The difference lies in the way we handle adversity. All of us are afforded the same grace in Jesus, the same help in time of need, the same presence of Christ and the same comfort in times of suffering.
But it is in the way we handle the hard times that determines whether we grow or not. People who grow to maturity faster are those who have the habit of going to God when they face adversity. And by that I mean people who accept pain, grief, disloyalty and betrayal as Jesus did. They look to Jesus for the proper response. They frame their reaction by the filter of God’s word, not by the dictates of their raging emotions. They accept opposition and isolation, believing that better things are yet to come.
Armed with a sure hope that God is in control, these people cope with adversity with a spirit of peace and joy and a sense of eagerness that God is up to something better. Yes they are beaten and probably hurt, but the bigness of their hope in Christ eclipses the pain of this world.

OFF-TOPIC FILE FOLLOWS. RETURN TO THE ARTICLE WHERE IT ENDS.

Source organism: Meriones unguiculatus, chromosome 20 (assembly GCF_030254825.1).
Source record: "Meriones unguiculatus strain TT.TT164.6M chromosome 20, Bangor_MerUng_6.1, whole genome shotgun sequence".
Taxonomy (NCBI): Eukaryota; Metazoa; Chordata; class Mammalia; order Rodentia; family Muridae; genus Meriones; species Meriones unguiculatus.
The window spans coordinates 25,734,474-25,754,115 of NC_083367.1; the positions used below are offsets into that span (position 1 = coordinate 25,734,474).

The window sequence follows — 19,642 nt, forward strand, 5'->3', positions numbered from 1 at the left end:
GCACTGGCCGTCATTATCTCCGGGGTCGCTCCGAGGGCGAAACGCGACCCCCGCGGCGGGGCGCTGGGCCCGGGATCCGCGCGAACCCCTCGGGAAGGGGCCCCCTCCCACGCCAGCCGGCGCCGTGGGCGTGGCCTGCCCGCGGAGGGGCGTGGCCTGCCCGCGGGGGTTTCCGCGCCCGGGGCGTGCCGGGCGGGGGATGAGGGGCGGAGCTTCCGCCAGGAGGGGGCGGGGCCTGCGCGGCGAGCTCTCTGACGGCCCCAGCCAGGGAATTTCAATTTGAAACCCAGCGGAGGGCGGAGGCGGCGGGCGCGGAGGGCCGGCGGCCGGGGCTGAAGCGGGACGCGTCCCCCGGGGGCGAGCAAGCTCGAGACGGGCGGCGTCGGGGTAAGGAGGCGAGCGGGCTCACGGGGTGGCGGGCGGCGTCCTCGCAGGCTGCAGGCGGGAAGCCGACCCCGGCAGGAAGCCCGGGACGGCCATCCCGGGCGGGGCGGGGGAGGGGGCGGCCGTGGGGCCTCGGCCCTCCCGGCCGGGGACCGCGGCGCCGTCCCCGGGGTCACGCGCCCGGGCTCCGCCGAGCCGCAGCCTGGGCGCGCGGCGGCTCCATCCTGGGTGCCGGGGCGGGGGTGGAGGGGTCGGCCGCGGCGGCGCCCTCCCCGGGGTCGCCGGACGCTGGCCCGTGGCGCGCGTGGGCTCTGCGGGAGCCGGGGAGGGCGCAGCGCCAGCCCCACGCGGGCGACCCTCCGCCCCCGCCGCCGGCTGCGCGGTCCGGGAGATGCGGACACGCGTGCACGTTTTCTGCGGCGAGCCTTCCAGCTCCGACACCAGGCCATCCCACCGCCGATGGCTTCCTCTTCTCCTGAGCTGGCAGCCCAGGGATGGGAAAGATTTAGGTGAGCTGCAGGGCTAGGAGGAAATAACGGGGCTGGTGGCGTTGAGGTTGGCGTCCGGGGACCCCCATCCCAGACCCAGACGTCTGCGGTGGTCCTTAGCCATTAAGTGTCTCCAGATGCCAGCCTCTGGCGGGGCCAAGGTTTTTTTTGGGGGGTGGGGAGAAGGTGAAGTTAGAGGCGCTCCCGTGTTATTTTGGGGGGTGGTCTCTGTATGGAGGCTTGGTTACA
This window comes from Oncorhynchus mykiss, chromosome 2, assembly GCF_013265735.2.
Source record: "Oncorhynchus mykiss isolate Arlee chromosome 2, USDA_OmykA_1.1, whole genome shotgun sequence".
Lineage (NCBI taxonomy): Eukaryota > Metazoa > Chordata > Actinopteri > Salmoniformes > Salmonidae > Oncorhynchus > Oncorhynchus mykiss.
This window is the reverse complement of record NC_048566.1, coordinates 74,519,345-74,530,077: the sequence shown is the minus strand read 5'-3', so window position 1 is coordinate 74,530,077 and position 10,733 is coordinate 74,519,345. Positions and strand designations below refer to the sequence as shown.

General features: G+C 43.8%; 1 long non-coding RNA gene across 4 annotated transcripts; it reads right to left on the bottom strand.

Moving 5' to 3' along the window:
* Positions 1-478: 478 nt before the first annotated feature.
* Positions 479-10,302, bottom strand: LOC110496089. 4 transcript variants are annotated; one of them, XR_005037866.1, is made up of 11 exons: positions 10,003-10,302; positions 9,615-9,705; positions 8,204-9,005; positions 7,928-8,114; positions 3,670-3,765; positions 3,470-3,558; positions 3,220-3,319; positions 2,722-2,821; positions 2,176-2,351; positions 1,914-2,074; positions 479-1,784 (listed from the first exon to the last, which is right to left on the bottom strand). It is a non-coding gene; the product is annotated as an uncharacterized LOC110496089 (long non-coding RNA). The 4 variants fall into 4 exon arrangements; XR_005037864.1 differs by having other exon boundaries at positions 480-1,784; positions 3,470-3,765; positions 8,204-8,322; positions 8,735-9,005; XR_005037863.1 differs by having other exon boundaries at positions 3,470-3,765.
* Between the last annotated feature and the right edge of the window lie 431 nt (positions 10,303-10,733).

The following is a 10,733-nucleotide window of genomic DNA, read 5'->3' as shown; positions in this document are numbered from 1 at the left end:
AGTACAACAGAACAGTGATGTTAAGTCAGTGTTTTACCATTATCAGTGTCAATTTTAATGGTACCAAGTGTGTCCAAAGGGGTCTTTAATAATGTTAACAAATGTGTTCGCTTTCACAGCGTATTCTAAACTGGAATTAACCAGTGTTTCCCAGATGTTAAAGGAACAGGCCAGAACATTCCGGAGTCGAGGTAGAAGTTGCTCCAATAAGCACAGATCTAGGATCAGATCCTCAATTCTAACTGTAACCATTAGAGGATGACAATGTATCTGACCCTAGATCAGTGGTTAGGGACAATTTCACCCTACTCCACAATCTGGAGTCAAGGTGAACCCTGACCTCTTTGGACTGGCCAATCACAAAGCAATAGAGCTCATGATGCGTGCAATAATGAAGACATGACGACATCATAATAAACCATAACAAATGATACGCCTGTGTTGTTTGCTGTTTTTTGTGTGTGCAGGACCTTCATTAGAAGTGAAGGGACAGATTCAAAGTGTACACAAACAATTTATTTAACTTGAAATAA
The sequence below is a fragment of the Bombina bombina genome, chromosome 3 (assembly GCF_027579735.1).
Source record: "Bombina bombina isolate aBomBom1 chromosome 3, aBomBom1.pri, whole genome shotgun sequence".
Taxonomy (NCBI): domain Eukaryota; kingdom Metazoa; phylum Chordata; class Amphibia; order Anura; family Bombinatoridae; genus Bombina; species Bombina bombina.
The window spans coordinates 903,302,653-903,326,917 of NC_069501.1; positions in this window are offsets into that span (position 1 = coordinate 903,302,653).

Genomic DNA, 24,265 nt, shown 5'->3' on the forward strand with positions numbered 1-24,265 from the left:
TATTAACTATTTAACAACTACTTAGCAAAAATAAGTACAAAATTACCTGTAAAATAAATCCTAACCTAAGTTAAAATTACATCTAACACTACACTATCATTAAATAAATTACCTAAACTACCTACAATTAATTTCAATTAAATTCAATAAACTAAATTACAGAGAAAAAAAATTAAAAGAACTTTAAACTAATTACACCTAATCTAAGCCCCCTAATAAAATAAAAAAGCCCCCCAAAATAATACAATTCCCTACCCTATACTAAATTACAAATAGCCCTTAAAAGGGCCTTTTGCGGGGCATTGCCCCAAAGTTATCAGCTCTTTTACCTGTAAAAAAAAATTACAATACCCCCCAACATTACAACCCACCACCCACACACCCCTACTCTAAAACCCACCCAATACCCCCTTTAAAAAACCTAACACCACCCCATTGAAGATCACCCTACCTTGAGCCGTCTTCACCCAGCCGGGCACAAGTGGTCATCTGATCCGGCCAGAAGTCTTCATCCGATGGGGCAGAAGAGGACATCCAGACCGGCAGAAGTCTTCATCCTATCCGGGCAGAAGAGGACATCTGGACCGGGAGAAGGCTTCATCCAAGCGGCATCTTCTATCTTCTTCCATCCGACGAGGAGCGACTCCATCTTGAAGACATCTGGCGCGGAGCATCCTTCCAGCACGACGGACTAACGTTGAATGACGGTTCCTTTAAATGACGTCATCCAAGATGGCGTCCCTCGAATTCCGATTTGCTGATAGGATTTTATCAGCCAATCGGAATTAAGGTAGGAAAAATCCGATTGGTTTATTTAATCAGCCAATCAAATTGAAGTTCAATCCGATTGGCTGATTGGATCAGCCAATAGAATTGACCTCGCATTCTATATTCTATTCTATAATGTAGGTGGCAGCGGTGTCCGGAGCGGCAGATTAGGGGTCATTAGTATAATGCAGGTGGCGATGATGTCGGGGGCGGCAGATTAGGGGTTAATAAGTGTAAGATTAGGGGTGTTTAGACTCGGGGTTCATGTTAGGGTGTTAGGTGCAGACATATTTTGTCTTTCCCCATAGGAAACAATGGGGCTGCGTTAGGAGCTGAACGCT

Other Christians, however, have never mastered the art of coming to God in times of adversity. That doesn’t mean they are less committed to Christ or that they love God less. That only means that in times of trouble, they’d rather trust their feelings and conclusions than the truths of Scriptures. They don’t come to God to get their cues on what to do next or how to react correctly. If truth be told, the best they can do is to stagger through in a spirit of disappointment with God, feeling all the time that He has let them down.
It is easy to see the reason why the first category of Christians mature faster. They have a fortitude of the spirit that can only come from a disciplined habit of coming to God in authentic prayer and meditation. And by meditation, I mean reading, reflecting, drawing conclusions from Scripture and applying those conclusions into one’s life.
Inspired by J. I. Packer’s A PASSION FOR HOLINESS